National Security Agency whistleblower/leaker Edward Snowden reportedly flew to Hong Kong carrying “four laptop computers that enable him to gain access to some of the US government’s most highly-classified secrets,” raising the concern that data could have been compromised in China or Russia.
But the information in his head may be more valuable, and accessible, right now.
Beyond trying to acquire information about the 10,000 NSA files Snowden accessed, a U.S. adversary would want to learn from Snowden’s expertise of internal NSA processes — such as its recruiting and vetting processes — to gain insight into America’s decision loop.
“Snowden understood exactly how far he could push [the NSA],” Robert Caruso, a former assistant command security manager in the Navy and consultant, told Business Insider. “That, coupled with his successful exploitation of our entire vetting process, makes him very dangerous.”
Basically, Snowden “transformed himself into the kind of cybersecurity expert the NSA is desperate to recruit” while he simultaneously developed the moral convictions motivating his leak of classified documents detailing the NSA’s global dragnet.
A quick timeline of Snowden’s progression:
- In 2006 Snowden, in a chat room, suggested that he was disgruntled with NSA’s snooping when he said “NSA’s new surveillance system. … That’s the sound of freedom citizen!”
- Around 2007 he became a CIA technician operating under cover as a “diplomatic attaché” in Geneva.
- In 2010 the NSA taught him how to be an elite hacker, acquiring the skills to sneak into NSA computer systems and ultimately gather the highly classified surveillance documents he leaked.
- In April 2013 Snowden took a job as an “infrastructure analyst” — a role involving finding ways to break into Internet and telephone traffic — at Booz Allen with the motive to gain “access to lists of machines all over the world the NSA hacked.”
According to Caruso, Snowden knows how to “red team” humans — meaning that he can fool the “same people who are charged with keeping the next him from happening.”
Essentially, Snowden hacked the vetting process and deftly slipped away through the NSA’s cracks.
He then downloaded 10,000 classified files; stashed highly encrypted copies all over the world; flew to China on May 20; met up with Guardian journalists Glenn Greenwald and Ewen MacAskill as well as documentarian Laura Poitras; outed himself; leaked information to the South China Morning Post; and then flew to Moscow on June 23.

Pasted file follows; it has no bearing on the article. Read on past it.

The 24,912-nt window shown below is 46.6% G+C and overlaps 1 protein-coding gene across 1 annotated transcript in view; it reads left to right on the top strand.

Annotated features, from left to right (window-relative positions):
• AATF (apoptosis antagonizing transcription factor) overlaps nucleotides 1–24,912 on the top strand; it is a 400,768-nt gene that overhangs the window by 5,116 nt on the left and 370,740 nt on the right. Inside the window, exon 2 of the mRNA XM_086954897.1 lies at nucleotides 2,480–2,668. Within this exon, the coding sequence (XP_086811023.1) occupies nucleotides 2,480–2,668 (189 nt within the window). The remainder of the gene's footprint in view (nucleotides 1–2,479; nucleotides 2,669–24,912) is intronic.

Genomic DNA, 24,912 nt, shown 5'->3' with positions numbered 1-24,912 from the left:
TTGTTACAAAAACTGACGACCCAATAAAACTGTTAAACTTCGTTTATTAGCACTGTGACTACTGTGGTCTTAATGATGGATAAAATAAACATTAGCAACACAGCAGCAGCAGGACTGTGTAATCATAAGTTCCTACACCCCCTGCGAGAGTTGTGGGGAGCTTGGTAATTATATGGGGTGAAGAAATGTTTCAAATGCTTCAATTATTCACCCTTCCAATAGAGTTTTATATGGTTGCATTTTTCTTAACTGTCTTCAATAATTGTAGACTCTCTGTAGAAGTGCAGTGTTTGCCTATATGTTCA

The result has been the exposure of concrete evidence detailing a domestic spying apparatus of questionable effectiveness that for years has benefitted from weak oversight and misdirection to harvest data.
Furthermore, Snowden’s disclosures — one of largest leaks of intelligence in U.S. history — informed the rest of the world that the NSA, often in cooperation with governments, is collecting their communications too.
“I cannot and will not touch on his actions after Hawaii,” Caruso told Business Insider. “I will say that he understands how to exploit our systems — human systems, vetting systems, and accountability systems.”
Fast forward to Snowden’s flight to Moscow.
Olga Bychkova, a radio host from Radio Echo in Moscow, was at the airport’s transit zone when Snowden arrived one month ago. She described what she saw to Anna Nemtsova of Foreign Policy:
“I saw about 20 Russian officials, supposedly FSB agents in suits, crowding around somebody in a restricted area of the airport,” Bychkova said. “The Kremlin pretends they have nothing to do with him being stuck in Moscow, but in reality they’re all over him.”
After Snowden formally accepted all offers of support or asylum on July 12, former senior U.S. intelligence analyst Joshua Foust, wrote that the “involvement of known FSB operatives at his [Snowden’s] asylum acceptance … suggests this was a textbook [Russian] intelligence operation, and not a brave plea for asylum from political persecution.”
Snowden, in a letter to former U.S. senator Gordon Humphrey (Rep-NH) published on July 16, denied that he has or will provide information to a foreign intelligence service:
“I have not provided any information that would harm our people — agent or not — and I have no intention to do so. … Further, no intelligence service – not even our own – has the capacity to compromise the secrets I continue to protect. … I cannot be coerced into revealing that information, even under torture.”
Other secrets lie in the how the CIA technician-turned-NSA hacker is able to understand and exploit the “human systems, vetting systems, and accountability systems” of the world’s largest spy agency.
The bottom line: Edward Snowden, an elite hacker who “carefully read” 10,000 classified NSA files and knows the NSA’s interview questions, is in the jurisdiction of Russian intelligence agents, who are masters of human exploitation.
NOW WATCH: Briefing videos
Business Insider Emails & Alerts
Site highlights each day to your inbox.